Republican leaders release new tax proposal with broad principles, few details
The “Big Six”—six top Republican leaders from the House, Senate, and the White House—released a new tax proposal, the “Unified Framework for Fixing Our Broken Tax Code,” on Wednesday, September 27, 2017. The framework outlines broad principles for tax reform. Released without many details, the plan leaves much to be worked out by members of the tax writing committees. The development process has been closely guarded and largely limited to the six leaders.
The new proposal does not explicitly address the elimination or preservation of Section 1031.
The new plan, titled “Unified Framework for Fixing Our Broken Tax Code,” covers only broad principles, omitting critical details. Even fellow Republicans on the tax writing committees have as many questions as the public.
The Big Six is a small group comprised of Speaker of the House Paul Ryan (R-WI), Senate Majority Leader Mitch McConnell (R-KY), Senate Finance Committee Chairman Orrin Hatch (R-UT), House Ways and Means Committee Chairman Kevin Brady (R-TX), Treasury Secretary Steven Mnuchin, and National Economic Council Director Gary Cohn.
Broad Principles, But Few Details
The “Unified Framework for Fixing Our Broken Tax Code” reveals only broad principles, without details of tax brackets, proposed methods, costs, or pay-fors. Many decisions on the unspecified details in the plan will be made by the tax-writing committees.
Republican leaders have expressed agreement on several important ideas within the new document.
Here’s what we do know from the new Tax Framework:
The document is a hybrid version of the House Republican Blueprint and the Trump Tax Plan, and includes some new elements.
- The Border Adjustment Tax (BAT), is not part of the Tax Framework.
- Immediate Expensing of capital investments is still a key proposal, but it is now limited to “new investments in depreciable assets other than structures made after September 27, 2017.” The term “new investments” is believed to refer to newly acquired property, the same application as current law. This proposal would be temporary, to last “at least five years.”
- The document reduces tax rates, bringing the corporate tax rate to 20%, small business pass-through entity rate to 25%, and implements an unspecified low rate to encourage repatriation of foreign assets.
- The plan simplifies and lowers individual tax rates from seven brackets to three, at 12%, 25%, and 35%. The document does not specify the income qualifications for these new rates.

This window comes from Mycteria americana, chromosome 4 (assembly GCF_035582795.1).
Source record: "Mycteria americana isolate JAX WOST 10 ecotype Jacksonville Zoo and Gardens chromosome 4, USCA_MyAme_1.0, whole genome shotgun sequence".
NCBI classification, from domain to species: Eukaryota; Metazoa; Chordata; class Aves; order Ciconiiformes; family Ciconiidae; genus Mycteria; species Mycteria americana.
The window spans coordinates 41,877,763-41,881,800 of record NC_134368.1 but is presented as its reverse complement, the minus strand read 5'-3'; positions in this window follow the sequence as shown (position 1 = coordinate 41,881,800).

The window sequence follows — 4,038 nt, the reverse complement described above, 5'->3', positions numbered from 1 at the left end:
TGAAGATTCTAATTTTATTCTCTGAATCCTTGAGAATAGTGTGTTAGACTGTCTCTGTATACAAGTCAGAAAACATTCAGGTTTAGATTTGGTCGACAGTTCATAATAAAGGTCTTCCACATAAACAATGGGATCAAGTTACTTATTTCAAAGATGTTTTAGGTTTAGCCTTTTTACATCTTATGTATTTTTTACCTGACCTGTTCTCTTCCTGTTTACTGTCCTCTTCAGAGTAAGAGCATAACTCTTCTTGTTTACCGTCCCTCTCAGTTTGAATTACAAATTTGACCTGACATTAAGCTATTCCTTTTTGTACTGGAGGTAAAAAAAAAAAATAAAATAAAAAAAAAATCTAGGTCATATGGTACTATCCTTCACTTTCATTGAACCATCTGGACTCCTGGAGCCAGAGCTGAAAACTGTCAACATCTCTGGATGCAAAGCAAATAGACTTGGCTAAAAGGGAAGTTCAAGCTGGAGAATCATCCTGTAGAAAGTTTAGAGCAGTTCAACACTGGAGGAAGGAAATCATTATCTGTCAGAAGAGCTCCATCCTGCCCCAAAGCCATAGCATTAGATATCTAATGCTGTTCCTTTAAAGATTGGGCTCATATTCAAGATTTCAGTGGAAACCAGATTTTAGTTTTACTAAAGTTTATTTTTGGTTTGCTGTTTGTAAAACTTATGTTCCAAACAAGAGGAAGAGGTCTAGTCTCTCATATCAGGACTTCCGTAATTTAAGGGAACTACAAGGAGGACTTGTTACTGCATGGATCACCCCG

The plan also:
- Doubles the Standard Deduction to $12,000 for single taxpayers, $24,000 for married joint filers; enhances the Child Tax Credit; and eliminates the Alternative Minimum Tax (AMT).
- Eliminates most itemized deductions, except for home mortgage interest and charitable contributions. Many expect that the deduction for state and local taxes, important to taxpayers in high tax states like California, New York, New Jersey, and Illinois, will be eliminated.
- Repeals the Estate Tax. This proposal leaves the application of stepped-up basis in question. The FEA team posed this question to several Members of Congress, including some on the tax-writing committees, who did not know whether the elimination of the estate tax would come with a reversion to carry-over basis. The estate tax impacts relatively few wealthy Americans, but stepped-up basis benefits all taxpayers, and a return to carry-over basis would create tax liability and an accounting nightmare for everyone with an inherited asset.
- Omits immediate expensing for real estate improvements. For taxpayers investing in the real estate industry, this change comes as an improvement over past proposals, and bolsters the argument for retention of Section 1031 like-kind exchanges.
- Includes a five-year temporary window for the immediate expensing of investments in depreciable assets other than structures. However, the ability to write off (expense) new assets in one year would sunset after five years. This application may be intended to become a “permanent ‘temporary’ provision,” as have other unrelated provisions in the past, but the uncertainty makes long-term planning difficult for businesses.
Republican leaders have expressed the desire to move this new tax reform framework through the process quickly.